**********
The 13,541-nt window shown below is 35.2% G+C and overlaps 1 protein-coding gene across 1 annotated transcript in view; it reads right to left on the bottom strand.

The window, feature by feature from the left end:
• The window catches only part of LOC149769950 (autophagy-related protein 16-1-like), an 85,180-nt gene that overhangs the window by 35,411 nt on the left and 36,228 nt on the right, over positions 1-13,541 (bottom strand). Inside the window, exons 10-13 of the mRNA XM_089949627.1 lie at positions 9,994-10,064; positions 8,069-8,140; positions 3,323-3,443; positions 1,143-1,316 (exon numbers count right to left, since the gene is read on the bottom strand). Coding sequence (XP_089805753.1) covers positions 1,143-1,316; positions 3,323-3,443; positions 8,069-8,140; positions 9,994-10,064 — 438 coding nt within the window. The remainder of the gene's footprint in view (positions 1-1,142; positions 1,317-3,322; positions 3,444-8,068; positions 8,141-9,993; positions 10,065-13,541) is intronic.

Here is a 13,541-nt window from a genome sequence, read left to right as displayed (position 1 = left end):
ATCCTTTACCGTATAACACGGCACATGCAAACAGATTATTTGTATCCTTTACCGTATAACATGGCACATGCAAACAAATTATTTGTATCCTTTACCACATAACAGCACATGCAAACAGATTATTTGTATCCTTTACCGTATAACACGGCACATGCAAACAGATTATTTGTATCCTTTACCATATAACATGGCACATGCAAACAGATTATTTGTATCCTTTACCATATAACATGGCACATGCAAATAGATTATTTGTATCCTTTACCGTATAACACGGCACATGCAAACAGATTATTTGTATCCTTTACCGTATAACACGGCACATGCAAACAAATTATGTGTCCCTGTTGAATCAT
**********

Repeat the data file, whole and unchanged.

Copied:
The 13,541-nt window shown below is 35.2% G+C and overlaps 1 protein-coding gene across 1 annotated transcript in view; it reads right to left on the bottom strand.

The window, feature by feature from the left end:
• The window catches only part of LOC149769950 (autophagy-related protein 16-1-like), an 85,180-nt gene that overhangs the window by 35,411 nt on the left and 36,228 nt on the right, over positions 1-13,541 (bottom strand). Inside the window, exons 10-13 of the mRNA XM_089949627.1 lie at positions 9,994-10,064; positions 8,069-8,140; positions 3,323-3,443; positions 1,143-1,316 (exon numbers count right to left, since the gene is read on the bottom strand). Coding sequence (XP_089805753.1) covers positions 1,143-1,316; positions 3,323-3,443; positions 8,069-8,140; positions 9,994-10,064 — 438 coding nt within the window. The remainder of the gene's footprint in view (positions 1-1,142; positions 1,317-3,322; positions 3,444-8,068; positions 8,141-9,993; positions 10,065-13,541) is intronic.

Here is a 13,541-nt window from a genome sequence, read left to right as displayed (position 1 = left end):
ATCCTTTACCGTATAACACGGCACATGCAAACAGATTATTTGTATCCTTTACCGTATAACATGGCACATGCAAACAAATTATTTGTATCCTTTACCACATAACAGCACATGCAAACAGATTATTTGTATCCTTTACCGTATAACACGGCACATGCAAACAGATTATTTGTATCCTTTACCATATAACATGGCACATGCAAACAGATTATTTGTATCCTTTACCATATAACATGGCACATGCAAATAGATTATTTGTATCCTTTACCGTATAACACGGCACATGCAAACAGATTATTTGTATCCTTTACCGTATAACACGGCACATGCAAACAAATTATGTGTCCCTGTTGAATCAT